In this way the church participates in the continuing story of Jesus and the cross as a community that lives God’s love, bearing witness to the power of the gospel to transform individuals and societies for the common good. In the words of Reformed missiologist Lesslie Newbigin: “How is it possible that the gospel should be credible, that people should come to believe that the power which has the last word in human affairs is represented by a man hanging on a cross? I am suggesting that the only answer… is a congregation of men and women who believe it and live by it.”

The Shadow of Guilt
Week Five Devotion (April 4-10)

The Shadow of Guilt

Week Five (April 4 - 10)

Psalm 103

By: Rev. Meagan Findeiss

Guilt takes on different shapes and sizes. The guilt of not following through with what it was you told someone you would do, the guilt of not caring more, doing more, or the guilt of doing something that you know you shouldn’t have. In thinking about guilt, shame follows closely. Hiding yourself from the reality of what it was you have done. Keeping that thing hidden from the public eye.

There is a statue at the entrance of the Tuilleries Garden in Paris, France sculpted by the artist Henri Vidal. It is a depiction of a man with his face in his hands. You can feel the guilt that embodies him. The raw emotion that centers around the question, “What have I done?” The title of the statue is “Cain venant de tuer son frere Abel” which translates in English to “Cain coming from having killed his brother Abel.”

The Psalm text today meets us in our pit. It walks up to us as we hang our head in our hands asking ourselves “why?” and pulls our hands aside. The scripture looks us in the eye and reminds us that “as far as the east is from the west, so far God removes our transgressions from us.” God’s love for us frees us from our guilt, and echoes over and over again that we are God’s beloved children. Nothing can take that away from us. In this Lenten season, my hope is that you might reveal to God what it is that might be bringing forth feelings of guilt. Allow yourself to share with God why, and open yourself up to the movement of the Spirit. Raise your head with confidence and rest assured that nothing can separate you from God’s steadfast love.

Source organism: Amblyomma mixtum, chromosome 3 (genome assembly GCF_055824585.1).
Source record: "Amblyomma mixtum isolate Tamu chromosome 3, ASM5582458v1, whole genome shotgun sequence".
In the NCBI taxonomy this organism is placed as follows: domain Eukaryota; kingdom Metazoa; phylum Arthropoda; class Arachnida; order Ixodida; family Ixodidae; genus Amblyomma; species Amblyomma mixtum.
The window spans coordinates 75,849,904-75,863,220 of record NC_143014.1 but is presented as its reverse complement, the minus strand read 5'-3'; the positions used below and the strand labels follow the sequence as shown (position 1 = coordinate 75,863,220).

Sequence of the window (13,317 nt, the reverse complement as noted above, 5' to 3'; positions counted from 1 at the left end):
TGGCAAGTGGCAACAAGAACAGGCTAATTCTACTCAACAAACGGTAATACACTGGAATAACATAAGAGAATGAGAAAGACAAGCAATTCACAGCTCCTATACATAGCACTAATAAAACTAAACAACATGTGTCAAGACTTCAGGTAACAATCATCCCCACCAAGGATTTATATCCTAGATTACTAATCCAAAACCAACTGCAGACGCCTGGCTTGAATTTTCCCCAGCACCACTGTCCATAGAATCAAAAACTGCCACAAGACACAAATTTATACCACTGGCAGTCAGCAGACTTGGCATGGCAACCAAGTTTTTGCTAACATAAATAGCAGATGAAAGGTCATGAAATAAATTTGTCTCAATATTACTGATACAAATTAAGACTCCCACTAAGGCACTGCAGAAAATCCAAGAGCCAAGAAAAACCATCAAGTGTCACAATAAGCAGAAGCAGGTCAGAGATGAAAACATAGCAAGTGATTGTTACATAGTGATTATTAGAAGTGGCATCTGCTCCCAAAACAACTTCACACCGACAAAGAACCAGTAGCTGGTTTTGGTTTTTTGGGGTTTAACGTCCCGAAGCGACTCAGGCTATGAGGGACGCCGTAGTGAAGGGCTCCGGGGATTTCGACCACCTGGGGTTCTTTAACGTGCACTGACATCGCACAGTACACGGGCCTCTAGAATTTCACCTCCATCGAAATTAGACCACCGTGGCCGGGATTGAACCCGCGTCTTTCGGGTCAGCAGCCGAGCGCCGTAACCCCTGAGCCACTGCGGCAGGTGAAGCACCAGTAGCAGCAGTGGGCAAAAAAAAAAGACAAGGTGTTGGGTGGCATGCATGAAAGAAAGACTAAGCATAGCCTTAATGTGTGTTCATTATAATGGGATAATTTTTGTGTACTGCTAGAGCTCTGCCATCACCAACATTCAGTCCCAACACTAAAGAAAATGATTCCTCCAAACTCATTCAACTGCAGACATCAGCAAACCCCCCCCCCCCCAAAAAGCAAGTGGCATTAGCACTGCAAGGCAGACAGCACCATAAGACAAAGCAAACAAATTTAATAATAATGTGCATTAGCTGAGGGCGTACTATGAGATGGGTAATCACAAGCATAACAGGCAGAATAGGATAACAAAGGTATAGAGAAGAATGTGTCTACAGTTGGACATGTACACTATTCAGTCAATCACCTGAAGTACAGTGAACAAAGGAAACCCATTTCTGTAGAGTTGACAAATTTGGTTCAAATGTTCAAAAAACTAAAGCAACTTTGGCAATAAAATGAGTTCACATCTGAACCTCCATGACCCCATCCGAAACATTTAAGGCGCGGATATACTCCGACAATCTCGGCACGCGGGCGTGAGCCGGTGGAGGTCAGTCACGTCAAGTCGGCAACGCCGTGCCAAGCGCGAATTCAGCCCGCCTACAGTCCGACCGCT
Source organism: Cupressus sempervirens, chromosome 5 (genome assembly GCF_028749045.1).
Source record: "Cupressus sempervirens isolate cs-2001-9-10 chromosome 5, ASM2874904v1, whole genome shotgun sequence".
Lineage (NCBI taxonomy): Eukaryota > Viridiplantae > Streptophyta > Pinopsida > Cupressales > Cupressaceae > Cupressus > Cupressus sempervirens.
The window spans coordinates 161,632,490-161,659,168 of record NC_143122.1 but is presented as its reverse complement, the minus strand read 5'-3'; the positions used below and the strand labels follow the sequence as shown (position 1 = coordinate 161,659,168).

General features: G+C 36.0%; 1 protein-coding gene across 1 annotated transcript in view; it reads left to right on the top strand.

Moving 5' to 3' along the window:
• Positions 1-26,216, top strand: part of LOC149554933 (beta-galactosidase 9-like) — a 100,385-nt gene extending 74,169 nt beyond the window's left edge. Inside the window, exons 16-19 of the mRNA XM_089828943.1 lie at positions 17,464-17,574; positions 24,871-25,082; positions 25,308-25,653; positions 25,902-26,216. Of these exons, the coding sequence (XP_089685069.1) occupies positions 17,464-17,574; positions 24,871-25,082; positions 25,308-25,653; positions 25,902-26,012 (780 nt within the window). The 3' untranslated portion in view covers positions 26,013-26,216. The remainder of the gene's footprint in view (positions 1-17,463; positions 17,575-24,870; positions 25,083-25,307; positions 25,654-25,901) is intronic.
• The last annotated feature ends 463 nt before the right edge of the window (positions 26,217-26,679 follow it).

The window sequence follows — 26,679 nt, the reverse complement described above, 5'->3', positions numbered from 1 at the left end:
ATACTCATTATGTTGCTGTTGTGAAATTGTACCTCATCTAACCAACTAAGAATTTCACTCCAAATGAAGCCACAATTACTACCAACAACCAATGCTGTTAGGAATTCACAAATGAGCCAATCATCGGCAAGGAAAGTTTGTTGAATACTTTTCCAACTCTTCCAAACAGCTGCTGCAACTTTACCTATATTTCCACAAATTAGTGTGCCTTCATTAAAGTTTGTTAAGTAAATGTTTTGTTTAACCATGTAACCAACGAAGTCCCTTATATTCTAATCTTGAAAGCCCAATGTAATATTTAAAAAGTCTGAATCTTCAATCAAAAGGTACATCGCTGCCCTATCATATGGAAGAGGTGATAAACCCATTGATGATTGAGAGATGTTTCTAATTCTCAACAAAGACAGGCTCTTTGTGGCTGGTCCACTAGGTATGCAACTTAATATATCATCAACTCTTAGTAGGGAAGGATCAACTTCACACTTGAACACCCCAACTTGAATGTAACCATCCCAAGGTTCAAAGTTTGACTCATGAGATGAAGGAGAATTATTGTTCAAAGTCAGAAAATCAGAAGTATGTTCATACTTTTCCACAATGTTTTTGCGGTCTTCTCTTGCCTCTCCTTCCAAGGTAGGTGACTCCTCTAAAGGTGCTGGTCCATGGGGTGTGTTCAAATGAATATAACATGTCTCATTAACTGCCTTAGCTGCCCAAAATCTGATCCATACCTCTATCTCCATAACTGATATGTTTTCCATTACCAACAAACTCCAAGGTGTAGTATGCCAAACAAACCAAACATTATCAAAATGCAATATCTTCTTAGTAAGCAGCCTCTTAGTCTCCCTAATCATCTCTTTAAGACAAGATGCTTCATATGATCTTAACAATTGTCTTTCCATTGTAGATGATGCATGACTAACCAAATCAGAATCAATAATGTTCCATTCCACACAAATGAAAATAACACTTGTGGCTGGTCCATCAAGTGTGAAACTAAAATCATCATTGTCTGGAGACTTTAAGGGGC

The Shadow of Weariness
Week Four Devotion (March 27 - April 3)

The Shadow of Weariness

Week Four (March 27 - April 3)

(Matthew 11:28-30)

By Rev. Owen Gray

In both Greek and Hebrew, the biblical word “weary” has an agricultural flavor to it. “Worn out” or “tired” doesn’t quite encompass the definition: it is the type of tired we would experience after a full day of working the land. In scorching heat, without the benefit of advanced tools or machines, sowing and reaping a harvest was (and in most ways still is) a back-breaking, exhausting way of life.

If physical exhaustion seeps into our muscles and our bones, weariness seeps into our spirit. Like working long days in a field, it uniquely impacts the way we experience the world. Not all at once, mind you. Day by day, month by month, labor and circumstances can lead us into darker places than we anticipated. Dysfunction within a marriage, tension between siblings, the death or illness of a dear friend, stress at work or lack of work altogether, financial strains, loneliness, and spiritual famine: It is enough to exhaust anyone. It is more than enough to make us weary.

In this season of Lent, take comfort knowing that Jesus has a word to say to those who are weary. Faith itself can begin to mend wounds that cannot be healed otherwise. A community of faith, at its best, serves as a place of rest and restoration for weary spirits. In our weariness, may we trust that we are known by our Creator, and that God’s love never lets us go. As Lenten shadows descend, hope will be the final word.

The Shadow of Doubt
Week Three Devotion (March 20-26)

The Shadow of Doubt

Week Three (March 20-26)

Matthew 21:18-21